SEGA invites you to relive the classics of the 90s with this compilation of over 50 fan-favorite Sega Genesis titles. This collection includes some interesting features, and the selection of games range from beat ’em up to platforming perfection. Almost every major SEGA title is here, including most Sonic the Hedgehog titles, Golden Axe games, and Streets of Rage for good measure. However, the presentation leaves a bit to be desired. Do these Genesis classics stand the test of time, or is this just another compilation of poorly aged titles that should be left in the dust?
Back to the 90s
Sega Genesis Classics really leans into the idea of reliving your childhood nostalgia. It’s apparent from the opening menu, which is laid out across a children’s bedroom with 90’s era posters pinned to the wall. Looking around the room, you can access the collection of Genesis games and play them at your leisure, adjust controller settings, and even fiddle with some of the more complex settings within the emulator itself. There’s a little bit of customization here as well, although most of it is skin deep. You can tweak the visuals within the emulator, producing scan lines and other filters. You’re also able to set the time of day that is represented within the bedroom menu, as well as a few other visual touches. While these customization options are limited, it’s a nice touch that makes things feel a bit more personal.
Although the collection of SEGA titles included here are quite varied and the selection is commendable, I wish they were displayed in a different fashion. To play a game, you scroll over to a shelf in the bedroom, where all your Genesis cartridges are displayed. The games are arranged with the carts laying on their side, spine out, allowing you to read the title and nothing more. Unless you’re familiar with a specific title, this leaves you completely unaware of the game’s story, its genre, number of players, etc. The lack of original packaging and gameplay summaries is incredibly disappointing, as you aren’t even given the “back of the box” pitch. This meant that I was essentially going in blind on every Genesis game I hadn’t played yet, and while that certainly has its benefits, the lack of options make it tough to find a specific genre or filter your experience to your liking. It’s curious to me that SEGA failed to include content that they have already written, such as text from game manuals, player counts, etc.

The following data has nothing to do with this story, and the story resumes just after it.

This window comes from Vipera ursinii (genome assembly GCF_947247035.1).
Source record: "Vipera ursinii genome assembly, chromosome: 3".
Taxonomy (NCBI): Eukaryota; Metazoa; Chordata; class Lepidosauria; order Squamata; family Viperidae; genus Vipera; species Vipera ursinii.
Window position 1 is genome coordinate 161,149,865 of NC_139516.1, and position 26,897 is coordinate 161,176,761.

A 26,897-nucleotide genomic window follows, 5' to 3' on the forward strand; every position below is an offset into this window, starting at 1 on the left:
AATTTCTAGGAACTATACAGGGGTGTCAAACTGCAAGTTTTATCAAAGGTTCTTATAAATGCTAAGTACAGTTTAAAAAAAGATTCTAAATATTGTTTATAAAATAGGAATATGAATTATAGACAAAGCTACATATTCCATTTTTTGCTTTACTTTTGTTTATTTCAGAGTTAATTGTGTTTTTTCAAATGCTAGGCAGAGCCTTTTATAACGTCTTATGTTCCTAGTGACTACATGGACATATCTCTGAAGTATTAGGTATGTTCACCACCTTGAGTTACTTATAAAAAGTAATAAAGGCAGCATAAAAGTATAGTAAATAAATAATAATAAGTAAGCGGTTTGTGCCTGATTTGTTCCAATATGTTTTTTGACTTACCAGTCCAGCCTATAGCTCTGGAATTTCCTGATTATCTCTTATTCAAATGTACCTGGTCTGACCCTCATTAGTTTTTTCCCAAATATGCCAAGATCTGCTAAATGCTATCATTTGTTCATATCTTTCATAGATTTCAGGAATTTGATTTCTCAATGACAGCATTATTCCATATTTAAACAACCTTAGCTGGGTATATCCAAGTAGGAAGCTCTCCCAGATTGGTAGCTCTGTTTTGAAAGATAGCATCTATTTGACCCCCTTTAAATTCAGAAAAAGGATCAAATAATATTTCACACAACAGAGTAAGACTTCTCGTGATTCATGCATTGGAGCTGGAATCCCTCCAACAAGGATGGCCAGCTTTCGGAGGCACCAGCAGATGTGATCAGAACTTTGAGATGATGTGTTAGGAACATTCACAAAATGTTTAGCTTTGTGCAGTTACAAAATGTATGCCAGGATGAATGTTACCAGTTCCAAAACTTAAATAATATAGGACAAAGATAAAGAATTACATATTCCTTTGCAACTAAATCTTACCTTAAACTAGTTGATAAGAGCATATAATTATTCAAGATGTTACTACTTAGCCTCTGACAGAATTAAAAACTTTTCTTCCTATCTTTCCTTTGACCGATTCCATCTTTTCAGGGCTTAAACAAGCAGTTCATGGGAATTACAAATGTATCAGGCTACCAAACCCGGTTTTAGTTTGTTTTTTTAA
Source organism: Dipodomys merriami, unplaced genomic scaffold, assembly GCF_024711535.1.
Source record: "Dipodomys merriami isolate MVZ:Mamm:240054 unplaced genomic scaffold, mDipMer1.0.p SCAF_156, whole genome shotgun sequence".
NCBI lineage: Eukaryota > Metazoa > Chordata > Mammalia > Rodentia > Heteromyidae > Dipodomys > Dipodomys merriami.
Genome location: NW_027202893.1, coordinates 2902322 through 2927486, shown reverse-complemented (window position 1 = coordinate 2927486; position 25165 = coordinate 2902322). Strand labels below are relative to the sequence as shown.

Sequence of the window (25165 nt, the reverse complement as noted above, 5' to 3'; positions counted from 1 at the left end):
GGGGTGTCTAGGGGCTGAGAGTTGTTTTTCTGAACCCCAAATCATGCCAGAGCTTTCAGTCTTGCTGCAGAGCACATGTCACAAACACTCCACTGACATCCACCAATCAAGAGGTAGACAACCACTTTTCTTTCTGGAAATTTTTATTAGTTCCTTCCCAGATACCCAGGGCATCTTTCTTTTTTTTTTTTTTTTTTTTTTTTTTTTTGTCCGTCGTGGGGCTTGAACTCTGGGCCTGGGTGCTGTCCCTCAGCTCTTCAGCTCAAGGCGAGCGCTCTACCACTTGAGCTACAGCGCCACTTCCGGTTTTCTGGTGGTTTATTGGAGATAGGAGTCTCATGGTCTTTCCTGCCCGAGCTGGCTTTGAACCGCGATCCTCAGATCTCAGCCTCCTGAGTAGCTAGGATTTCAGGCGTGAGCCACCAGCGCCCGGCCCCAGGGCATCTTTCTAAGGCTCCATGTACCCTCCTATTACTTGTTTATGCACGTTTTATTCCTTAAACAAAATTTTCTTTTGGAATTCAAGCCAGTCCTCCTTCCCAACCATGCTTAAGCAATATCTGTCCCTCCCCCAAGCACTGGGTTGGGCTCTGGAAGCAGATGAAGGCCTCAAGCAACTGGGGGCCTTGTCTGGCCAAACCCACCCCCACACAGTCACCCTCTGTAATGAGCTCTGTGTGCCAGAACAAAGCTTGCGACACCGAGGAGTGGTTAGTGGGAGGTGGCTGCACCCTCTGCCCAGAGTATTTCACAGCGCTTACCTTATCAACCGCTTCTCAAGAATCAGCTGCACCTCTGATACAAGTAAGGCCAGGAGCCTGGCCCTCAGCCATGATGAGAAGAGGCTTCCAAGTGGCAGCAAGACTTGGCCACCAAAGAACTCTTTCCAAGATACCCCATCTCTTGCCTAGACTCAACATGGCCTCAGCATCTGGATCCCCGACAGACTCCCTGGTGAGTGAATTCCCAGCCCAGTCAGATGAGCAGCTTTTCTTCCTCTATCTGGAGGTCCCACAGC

In fact, if you’re curious about what games in the collection are multiplayer, the only real way to find out is by checking the online multiplayer option. Interestingly enough, you can enter into online matchmaking and choose from a variety of multiplayer Genesis titles to play online with friends. With over 50 games included, there’s a good number of those that are multiplayer-ready. These include the fantastic Golden Axe series, Gunstar Heroes, and more. Some other notable titles might give a nostalgia boost to some, but concerning multiplayer options, most games will either be a beat ’em up or puzzle games.
If you’re looking to go a bit more old school, every game that offers online multiplayer also offers local multiplayer, ensuring that you and your buddies can join up on the couch for some good ol’ fashioned cooperative play. I enjoyed some time with Streets of Rage in local coop, and can confirm that these games are still tons of fun to play with friends, regardless of the years that have passed. Unfortunately, some of the other games haven’t aged that well, providing a mixed bag of quality that varies in both multiplayer and single player offerings.
Another surprising exclusion is tutorials or explanations of the collection’s features. By pressing the left and right triggers, you can rewind and fast forward the game’s emulation. However, I didn’t realize this until I had pressed the trigger buttons by accident. Apart from the numerous emulation options given to you, Sega Genesis Classics doesn’t put its features on the forefront. Instead, this game feels like a healthy chunk of the Genesis library with a few extra features thrown in as an after thought.